11. a wing will help you most. ours is only 9lbs of drag, that spoiler might be a hundred lbs. the small spoilers can add good downforce. problem is we have seen 5" spoilers add up to 50% of a vehicles drag. with limited power you want to fight drag at all costs. things you should do before a diffuser. - cover those headlight holes with levan. that's a biggie. - add something to the Pass side window. lexan if the rules allow it, otherwise a window net pulled very tightly. -your radio is located in the area with high-speed air, try moving it to behind the greenhouse. Drag is death by a thousand papercuts try to limit it especially at the front of the car. . the best way is with a wing's aoa. normally the front splitter and front aero are static (doesn't move). we then can adjust the wings angle to match the fronts downforce. ideally, you want a balanced aero set up. splitters are low drag. not no drag, but low. a wings drag all comes down to the shape and how the air flows around it. i've tested huge wings that all the made was drag, with our wing, drag is very low in fact many people take other wings off and gain top speed with ours. You're looking for a lift to drad ratio. there is no free lunch with downforce and drag, but you're looking to get the most cheeseburger for your dollar. a link to our cfd numbers https://9livesracing.com/cfd-testing the Goal for most cars is lap times. with a secondary goal of MPG. Lap times and average speed being joined at the hip, we need to raise average speed to make a faster lap. The easiest way to raise an average is to raise it's the lowest number. sorry if I'm getting mathie'. added downforce can suddenly raise road atlanta's turn 3's apex speed from 70 to 72, you've just increased your average speed and will get a faster lap. fastest lap, and no mistakes, mean you'll win. now aero comes with a drag penalty, and drag means less mpg. I've found that generally speaking a wing like ours with only 9lbs of drag, that is substantially less drag than a brake duct, or an oversized radiator opening. On most cars that the builder hasn't considered drag, you can go faster with aero and have less drag by fixing issues. Clif noses make it streamline... the whole body, add aero, you could gain mpg and drop lap times.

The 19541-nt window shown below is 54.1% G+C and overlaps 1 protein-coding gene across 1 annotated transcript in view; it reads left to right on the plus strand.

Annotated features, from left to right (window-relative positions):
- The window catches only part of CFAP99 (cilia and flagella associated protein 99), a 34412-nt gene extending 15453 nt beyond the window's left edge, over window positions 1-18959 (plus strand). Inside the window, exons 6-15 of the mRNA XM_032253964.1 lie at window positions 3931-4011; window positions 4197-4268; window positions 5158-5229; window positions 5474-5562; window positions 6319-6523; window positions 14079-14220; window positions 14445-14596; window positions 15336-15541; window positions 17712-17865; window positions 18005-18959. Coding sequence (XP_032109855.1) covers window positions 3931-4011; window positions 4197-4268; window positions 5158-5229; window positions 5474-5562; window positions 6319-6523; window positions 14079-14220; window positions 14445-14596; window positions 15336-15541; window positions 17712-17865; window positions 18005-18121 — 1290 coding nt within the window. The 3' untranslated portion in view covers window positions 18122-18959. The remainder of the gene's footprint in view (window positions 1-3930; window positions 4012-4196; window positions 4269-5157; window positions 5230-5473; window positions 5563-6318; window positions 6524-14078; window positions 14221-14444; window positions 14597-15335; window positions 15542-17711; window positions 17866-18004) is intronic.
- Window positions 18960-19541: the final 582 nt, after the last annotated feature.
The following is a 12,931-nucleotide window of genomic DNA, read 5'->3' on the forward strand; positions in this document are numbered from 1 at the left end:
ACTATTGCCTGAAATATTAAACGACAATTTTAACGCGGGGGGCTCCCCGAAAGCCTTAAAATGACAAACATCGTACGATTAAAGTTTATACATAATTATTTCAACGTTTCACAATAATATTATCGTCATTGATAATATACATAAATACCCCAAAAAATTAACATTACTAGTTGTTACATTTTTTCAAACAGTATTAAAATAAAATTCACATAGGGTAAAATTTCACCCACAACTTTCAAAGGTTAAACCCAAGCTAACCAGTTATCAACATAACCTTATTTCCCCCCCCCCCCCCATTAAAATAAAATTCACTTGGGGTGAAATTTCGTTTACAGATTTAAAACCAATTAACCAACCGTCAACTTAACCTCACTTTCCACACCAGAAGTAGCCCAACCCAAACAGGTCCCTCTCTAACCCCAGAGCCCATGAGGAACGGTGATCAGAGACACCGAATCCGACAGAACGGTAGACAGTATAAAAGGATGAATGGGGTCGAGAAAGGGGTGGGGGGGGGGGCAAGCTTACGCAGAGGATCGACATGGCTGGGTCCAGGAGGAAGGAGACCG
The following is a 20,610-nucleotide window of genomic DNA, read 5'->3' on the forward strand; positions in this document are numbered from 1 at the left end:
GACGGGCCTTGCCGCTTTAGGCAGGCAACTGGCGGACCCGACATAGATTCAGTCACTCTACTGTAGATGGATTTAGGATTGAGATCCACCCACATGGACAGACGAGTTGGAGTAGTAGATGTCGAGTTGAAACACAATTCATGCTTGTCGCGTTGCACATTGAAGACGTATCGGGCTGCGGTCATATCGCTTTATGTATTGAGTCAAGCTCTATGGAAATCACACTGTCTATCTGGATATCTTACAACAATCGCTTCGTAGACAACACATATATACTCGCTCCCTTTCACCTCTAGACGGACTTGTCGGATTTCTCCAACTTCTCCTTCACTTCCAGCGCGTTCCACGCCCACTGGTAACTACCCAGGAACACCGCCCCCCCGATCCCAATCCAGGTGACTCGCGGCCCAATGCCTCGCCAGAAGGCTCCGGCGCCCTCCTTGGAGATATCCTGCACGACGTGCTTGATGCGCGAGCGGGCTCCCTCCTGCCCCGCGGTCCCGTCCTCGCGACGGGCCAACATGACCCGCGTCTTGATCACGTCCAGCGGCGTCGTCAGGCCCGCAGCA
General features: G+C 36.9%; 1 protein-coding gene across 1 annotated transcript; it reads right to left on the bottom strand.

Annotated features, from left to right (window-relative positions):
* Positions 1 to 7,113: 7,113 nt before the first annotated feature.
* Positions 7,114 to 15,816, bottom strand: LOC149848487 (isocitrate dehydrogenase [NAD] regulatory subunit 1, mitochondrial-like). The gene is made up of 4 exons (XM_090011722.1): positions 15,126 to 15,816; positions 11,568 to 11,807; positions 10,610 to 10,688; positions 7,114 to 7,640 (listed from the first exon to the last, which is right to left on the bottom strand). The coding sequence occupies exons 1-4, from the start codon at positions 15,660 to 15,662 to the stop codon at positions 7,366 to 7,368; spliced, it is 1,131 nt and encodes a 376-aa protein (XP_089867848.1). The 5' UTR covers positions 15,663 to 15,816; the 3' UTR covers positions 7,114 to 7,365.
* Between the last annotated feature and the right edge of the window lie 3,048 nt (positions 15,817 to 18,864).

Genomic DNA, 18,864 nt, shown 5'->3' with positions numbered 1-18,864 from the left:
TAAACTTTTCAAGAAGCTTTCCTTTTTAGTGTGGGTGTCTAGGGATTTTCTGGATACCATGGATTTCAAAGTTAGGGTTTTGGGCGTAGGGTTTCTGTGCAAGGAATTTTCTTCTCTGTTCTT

12. an Air dam does help. mostly with drag in most cases. although a splitter would help a great deal, if you could incorporate a belly pan you'll notice a performance increase in front downforce with minimal drag increase.
  13. walked into this one let me kick them out one at a time